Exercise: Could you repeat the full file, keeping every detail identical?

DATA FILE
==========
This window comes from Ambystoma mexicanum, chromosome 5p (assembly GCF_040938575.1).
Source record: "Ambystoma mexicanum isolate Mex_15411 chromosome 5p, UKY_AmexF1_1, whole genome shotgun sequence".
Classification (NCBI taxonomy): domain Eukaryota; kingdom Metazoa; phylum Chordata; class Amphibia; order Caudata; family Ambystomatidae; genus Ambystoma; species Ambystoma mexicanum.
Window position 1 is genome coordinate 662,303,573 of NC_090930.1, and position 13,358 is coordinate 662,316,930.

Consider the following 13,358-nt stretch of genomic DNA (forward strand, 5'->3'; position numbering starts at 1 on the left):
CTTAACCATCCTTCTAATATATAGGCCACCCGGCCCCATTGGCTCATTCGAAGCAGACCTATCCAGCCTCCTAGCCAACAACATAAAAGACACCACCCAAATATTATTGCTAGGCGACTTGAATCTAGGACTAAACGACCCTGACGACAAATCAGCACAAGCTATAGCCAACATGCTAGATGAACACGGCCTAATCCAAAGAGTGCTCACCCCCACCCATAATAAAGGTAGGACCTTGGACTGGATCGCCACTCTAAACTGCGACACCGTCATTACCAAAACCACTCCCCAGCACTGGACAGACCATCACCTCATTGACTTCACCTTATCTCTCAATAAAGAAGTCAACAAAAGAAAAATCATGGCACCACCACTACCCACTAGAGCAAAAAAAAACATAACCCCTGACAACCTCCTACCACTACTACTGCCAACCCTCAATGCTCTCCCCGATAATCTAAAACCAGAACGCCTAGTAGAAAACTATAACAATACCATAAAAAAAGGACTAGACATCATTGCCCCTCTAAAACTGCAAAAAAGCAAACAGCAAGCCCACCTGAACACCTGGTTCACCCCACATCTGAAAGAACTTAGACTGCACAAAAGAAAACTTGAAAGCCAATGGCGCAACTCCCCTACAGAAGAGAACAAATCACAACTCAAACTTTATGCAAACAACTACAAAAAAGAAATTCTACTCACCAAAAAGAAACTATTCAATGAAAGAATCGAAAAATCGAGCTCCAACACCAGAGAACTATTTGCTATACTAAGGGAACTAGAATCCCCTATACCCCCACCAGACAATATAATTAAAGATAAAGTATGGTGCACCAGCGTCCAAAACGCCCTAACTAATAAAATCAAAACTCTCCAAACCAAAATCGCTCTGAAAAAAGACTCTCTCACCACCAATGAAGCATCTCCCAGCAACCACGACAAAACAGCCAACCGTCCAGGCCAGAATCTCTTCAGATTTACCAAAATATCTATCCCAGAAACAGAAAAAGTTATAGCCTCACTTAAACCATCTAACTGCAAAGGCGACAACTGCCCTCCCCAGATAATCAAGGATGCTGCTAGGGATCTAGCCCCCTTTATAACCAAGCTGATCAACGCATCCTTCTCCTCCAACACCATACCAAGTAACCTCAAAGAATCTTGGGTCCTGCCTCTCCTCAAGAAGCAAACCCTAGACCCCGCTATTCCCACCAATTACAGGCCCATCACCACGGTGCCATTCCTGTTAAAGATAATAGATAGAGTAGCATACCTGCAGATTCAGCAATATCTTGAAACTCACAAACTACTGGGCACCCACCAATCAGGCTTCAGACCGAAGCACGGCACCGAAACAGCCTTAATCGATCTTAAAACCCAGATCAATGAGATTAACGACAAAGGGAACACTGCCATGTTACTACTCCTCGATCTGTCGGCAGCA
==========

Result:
This window comes from Ambystoma mexicanum, chromosome 5p (assembly GCF_040938575.1).
Source record: "Ambystoma mexicanum isolate Mex_15411 chromosome 5p, UKY_AmexF1_1, whole genome shotgun sequence".
Classification (NCBI taxonomy): domain Eukaryota; kingdom Metazoa; phylum Chordata; class Amphibia; order Caudata; family Ambystomatidae; genus Ambystoma; species Ambystoma mexicanum.
Window position 1 is genome coordinate 662,303,573 of NC_090930.1, and position 13,358 is coordinate 662,316,930.

Consider the following 13,358-nt stretch of genomic DNA (forward strand, 5'->3'; position numbering starts at 1 on the left):
CTTAACCATCCTTCTAATATATAGGCCACCCGGCCCCATTGGCTCATTCGAAGCAGACCTATCCAGCCTCCTAGCCAACAACATAAAAGACACCACCCAAATATTATTGCTAGGCGACTTGAATCTAGGACTAAACGACCCTGACGACAAATCAGCACAAGCTATAGCCAACATGCTAGATGAACACGGCCTAATCCAAAGAGTGCTCACCCCCACCCATAATAAAGGTAGGACCTTGGACTGGATCGCCACTCTAAACTGCGACACCGTCATTACCAAAACCACTCCCCAGCACTGGACAGACCATCACCTCATTGACTTCACCTTATCTCTCAATAAAGAAGTCAACAAAAGAAAAATCATGGCACCACCACTACCCACTAGAGCAAAAAAAAACATAACCCCTGACAACCTCCTACCACTACTACTGCCAACCCTCAATGCTCTCCCCGATAATCTAAAACCAGAACGCCTAGTAGAAAACTATAACAATACCATAAAAAAAGGACTAGACATCATTGCCCCTCTAAAACTGCAAAAAAGCAAACAGCAAGCCCACCTGAACACCTGGTTCACCCCACATCTGAAAGAACTTAGACTGCACAAAAGAAAACTTGAAAGCCAATGGCGCAACTCCCCTACAGAAGAGAACAAATCACAACTCAAACTTTATGCAAACAACTACAAAAAAGAAATTCTACTCACCAAAAAGAAACTATTCAATGAAAGAATCGAAAAATCGAGCTCCAACACCAGAGAACTATTTGCTATACTAAGGGAACTAGAATCCCCTATACCCCCACCAGACAATATAATTAAAGATAAAGTATGGTGCACCAGCGTCCAAAACGCCCTAACTAATAAAATCAAAACTCTCCAAACCAAAATCGCTCTGAAAAAAGACTCTCTCACCACCAATGAAGCATCTCCCAGCAACCACGACAAAACAGCCAACCGTCCAGGCCAGAATCTCTTCAGATTTACCAAAATATCTATCCCAGAAACAGAAAAAGTTATAGCCTCACTTAAACCATCTAACTGCAAAGGCGACAACTGCCCTCCCCAGATAATCAAGGATGCTGCTAGGGATCTAGCCCCCTTTATAACCAAGCTGATCAACGCATCCTTCTCCTCCAACACCATACCAAGTAACCTCAAAGAATCTTGGGTCCTGCCTCTCCTCAAGAAGCAAACCCTAGACCCCGCTATTCCCACCAATTACAGGCCCATCACCACGGTGCCATTCCTGTTAAAGATAATAGATAGAGTAGCATACCTGCAGATTCAGCAATATCTTGAAACTCACAAACTACTGGGCACCCACCAATCAGGCTTCAGACCGAAGCACGGCACCGAAACAGCCTTAATCGATCTTAAAACCCAGATCAATGAGATTAACGACAAAGGGAACACTGCCATGTTACTACTCCTCGATCTGTCGGCAGCA